Vic’s Mom sent him the wonderful fishing hat he’s wearing here, our first day out fishing since his birthday. I think it’s dashing. We caught no fish in either the Snake or Clearwater Rivers, but we always love being out fishing, regardless of whether we catch any fish.
Saturday chores accomplished, my husband and I decided to go fishing in the Snake River beyond Asotin. We wanted to stand on a beach this time, instead of taking our boat. The fish were not biting, but a few jumped up from the water so we could know they were there, but they had no interest in coming home with us. We’ve had lots of fishing excursions like this, and we also have lots of freezer space occupied by cleaned, wrapped fish we’ve caught on several other occasions.
My husband loves fishing and fish. I love fishing and I am extremely allergic to fish and I never eat it. Fish are wonderful creatures. They can be beautiful, elusive, and eager to grab onto a lure, all within a few minutes or a full day. Sometimes I think I’m just there for the scenery. We can’t rule a fish’s instincts or choices; only fish can do that. We’re really just along for the ride. Fish have amazing skills we know nothing about.
My husband Vic and I went fishing in the Snake River today (Saturday), away from Thunder on the Snake, a noisy jet boat race that goes up the River, and thankfully is annual. Because Chinook salmon are now in the River and on their way to their spawning grounds, all fishing requires barbless hooks, which Vic considers sporting and I consider a real bane. We lost count of how many fish grabbed our lures with their barbless hooks and jumped right off. They were small fish. We each caught and actually reeled in one 11-1/2″ Smallmouth bass. The size is Vic’s favorite eating size; the larger ones are less appetizing because they have more fat. Anyway, it was a pleasant and fruitful time on the River, and we brought home two Smallmouth bass.
As we prepared to return to the boat dock, Vic’s line became snagged on the river bottom. He put the boat’s motor in reverse to unsnag the line. Then we noticed a Great Blue Heron in a tree who appeared to be observing us. We watched him with equal fascination and took pictures of him. He seemed to look impatient. Vic freed the line and we bid adieu to the Great Blue.
A Great Blue Heron observes our plight as Vic releases his snagged lure from a rock.
The heron appeared to grow impatient with us, but remained watchful and quiet.
The sun was amazingly bright over the Snake (Washington side) and Clearwater (Idaho side) Rivers as we prepared to launch our quest for Moby Bass. I caught a couple of junior bass and released them so they could grow a bit. Vic caught a 10-1/2 incher, our only keeper of the hot, pleasant outing.
My husband and I finished our chores at home this morning and headed for a return visit to Soldier’s Meadow Lake to fish for Kokanee and trout. Our first visit to Soldier’s Meadow Lake was the Fourth of July. We took Pisca Dory again so we could fish in the middle of the lake. My husband caught one trout and one Kokanee salmon; I caught two trout and one Kokanee. The day was beautifully sunny, and three good-size trout and two excellent Kokanee chose to come home with us.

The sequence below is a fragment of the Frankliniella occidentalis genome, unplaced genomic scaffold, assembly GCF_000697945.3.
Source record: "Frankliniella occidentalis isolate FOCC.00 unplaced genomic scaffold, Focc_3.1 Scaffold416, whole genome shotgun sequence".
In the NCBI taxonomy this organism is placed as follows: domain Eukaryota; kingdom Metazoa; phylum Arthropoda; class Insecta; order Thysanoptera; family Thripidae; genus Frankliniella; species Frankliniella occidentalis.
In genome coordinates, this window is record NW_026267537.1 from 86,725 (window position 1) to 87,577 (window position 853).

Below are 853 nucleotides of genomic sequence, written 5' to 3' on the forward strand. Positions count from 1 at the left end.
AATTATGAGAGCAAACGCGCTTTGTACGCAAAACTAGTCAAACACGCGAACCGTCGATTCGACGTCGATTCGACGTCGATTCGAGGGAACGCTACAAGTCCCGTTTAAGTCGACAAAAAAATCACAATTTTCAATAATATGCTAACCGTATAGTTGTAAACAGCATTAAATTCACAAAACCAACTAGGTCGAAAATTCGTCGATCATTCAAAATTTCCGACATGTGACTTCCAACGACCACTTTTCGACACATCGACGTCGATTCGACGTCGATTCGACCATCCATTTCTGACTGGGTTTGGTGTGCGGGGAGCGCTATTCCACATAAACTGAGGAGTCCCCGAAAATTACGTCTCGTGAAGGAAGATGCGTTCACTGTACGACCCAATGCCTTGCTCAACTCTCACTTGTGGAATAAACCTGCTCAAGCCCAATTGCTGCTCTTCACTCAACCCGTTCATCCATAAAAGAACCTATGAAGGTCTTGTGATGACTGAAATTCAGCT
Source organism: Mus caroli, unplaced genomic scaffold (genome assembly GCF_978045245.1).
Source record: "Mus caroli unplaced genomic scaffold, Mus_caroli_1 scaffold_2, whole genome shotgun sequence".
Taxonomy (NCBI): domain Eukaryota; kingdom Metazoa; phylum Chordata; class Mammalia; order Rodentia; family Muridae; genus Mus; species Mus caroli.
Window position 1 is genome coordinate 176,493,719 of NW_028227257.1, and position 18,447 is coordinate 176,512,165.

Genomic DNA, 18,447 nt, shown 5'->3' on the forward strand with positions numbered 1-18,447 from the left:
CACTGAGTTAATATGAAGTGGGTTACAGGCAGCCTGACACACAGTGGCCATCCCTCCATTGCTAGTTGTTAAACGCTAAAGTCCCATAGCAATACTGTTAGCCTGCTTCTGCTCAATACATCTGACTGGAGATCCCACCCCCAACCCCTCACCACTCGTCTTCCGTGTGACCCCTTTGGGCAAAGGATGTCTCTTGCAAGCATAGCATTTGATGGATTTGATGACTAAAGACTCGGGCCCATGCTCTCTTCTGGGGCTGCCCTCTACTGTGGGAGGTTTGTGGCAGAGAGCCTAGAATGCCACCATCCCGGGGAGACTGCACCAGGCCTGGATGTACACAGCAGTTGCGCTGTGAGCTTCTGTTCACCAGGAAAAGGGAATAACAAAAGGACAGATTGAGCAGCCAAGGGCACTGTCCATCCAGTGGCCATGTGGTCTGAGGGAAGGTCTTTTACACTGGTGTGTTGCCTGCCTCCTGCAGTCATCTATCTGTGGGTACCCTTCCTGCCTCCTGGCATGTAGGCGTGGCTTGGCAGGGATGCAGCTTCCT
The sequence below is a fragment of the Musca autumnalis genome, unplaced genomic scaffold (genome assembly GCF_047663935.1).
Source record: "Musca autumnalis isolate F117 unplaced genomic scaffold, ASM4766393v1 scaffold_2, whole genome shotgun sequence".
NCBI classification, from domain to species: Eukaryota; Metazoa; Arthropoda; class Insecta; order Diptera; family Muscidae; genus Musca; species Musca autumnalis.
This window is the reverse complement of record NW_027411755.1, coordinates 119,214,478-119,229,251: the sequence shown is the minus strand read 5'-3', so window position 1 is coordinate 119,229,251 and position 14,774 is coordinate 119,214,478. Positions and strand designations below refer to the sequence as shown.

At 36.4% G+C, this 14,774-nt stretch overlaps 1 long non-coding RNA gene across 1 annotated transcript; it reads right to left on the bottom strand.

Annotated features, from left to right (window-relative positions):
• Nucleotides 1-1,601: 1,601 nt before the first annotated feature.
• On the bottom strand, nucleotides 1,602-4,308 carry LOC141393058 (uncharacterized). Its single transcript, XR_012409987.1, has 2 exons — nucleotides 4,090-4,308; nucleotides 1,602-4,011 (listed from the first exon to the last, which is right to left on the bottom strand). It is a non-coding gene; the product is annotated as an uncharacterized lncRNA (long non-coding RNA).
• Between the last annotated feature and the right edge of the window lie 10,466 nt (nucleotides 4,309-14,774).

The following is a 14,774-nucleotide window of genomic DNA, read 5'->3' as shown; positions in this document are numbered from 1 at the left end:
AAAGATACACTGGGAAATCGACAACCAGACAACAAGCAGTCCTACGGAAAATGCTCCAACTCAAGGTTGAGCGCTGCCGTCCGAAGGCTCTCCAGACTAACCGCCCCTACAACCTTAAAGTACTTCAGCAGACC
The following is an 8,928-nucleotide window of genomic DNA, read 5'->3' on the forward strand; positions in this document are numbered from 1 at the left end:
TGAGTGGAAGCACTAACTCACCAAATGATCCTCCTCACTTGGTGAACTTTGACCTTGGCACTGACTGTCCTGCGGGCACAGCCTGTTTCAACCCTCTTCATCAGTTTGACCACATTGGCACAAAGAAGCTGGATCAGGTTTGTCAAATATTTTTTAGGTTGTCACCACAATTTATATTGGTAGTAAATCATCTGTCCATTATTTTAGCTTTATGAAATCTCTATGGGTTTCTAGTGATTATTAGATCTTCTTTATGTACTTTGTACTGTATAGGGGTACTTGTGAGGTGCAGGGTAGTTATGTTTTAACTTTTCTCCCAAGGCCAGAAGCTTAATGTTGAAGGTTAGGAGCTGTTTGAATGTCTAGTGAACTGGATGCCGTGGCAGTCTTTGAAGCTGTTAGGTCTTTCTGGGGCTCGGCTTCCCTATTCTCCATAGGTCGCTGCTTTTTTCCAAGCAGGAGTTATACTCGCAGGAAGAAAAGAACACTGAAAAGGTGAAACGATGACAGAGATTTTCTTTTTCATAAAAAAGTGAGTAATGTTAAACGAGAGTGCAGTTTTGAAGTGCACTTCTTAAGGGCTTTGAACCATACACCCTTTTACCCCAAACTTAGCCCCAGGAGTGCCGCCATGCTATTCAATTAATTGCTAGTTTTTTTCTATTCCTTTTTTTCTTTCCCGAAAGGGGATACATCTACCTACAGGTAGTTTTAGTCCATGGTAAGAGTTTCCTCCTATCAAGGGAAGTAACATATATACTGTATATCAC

Our catch: Second from top and fourth from top are the Kokanee; first, third, and fifth are rainbow trout.
My husband and I took our beautiful dory, Pisca-Dory, out fishing on the Snake River today. We had a very fine day simply being out on the river in the excellent boat my husband built, combined with the pleasant motive of fishing.
Pisca Dory at Couse Creek Launch
The magnificent scenery along the Snake River, upriver from Couse Creek
Huh? No tourists? Really?
I caught no fish this time, and my husband caught this beauty, an 11-1/2″ Smallmouth Bass.
Our usual acronym is WRBF, which stands for “We’d rather be fishing.” That was our plan for Memorial Day today, and that is what we did. We went fishing. It happened, as it sometimes does, that we enjoyed three hours of fishing on the Snake River without catching a single fish. That happens sometimes, just as it happens sometimes that we catch the legal limit of trout (5 per person) in less than an hour at our favorite pond.
We took our beautiful wooden boat Pisca Dory that my husband Vic built from scratch to Nisqually John launch with some hope of catching bass. Contrary to our anticipation, there was no line for the boat ramp–no wait at all. The river was quiet. The scenery at Nisqually John is superb, surrounded by basalt hills. And, just to keep us interested, bass were jumping and generally active; they simply preferred not to come home with us. And that was okay.
My husband Vic at the helm, steering with a tiller that is part of the motor.
The motor’s foam is a visual narrative of Pisca’s speed, about 12 mph.
Basalt hills on all sides provide a wonderful narrative of nature.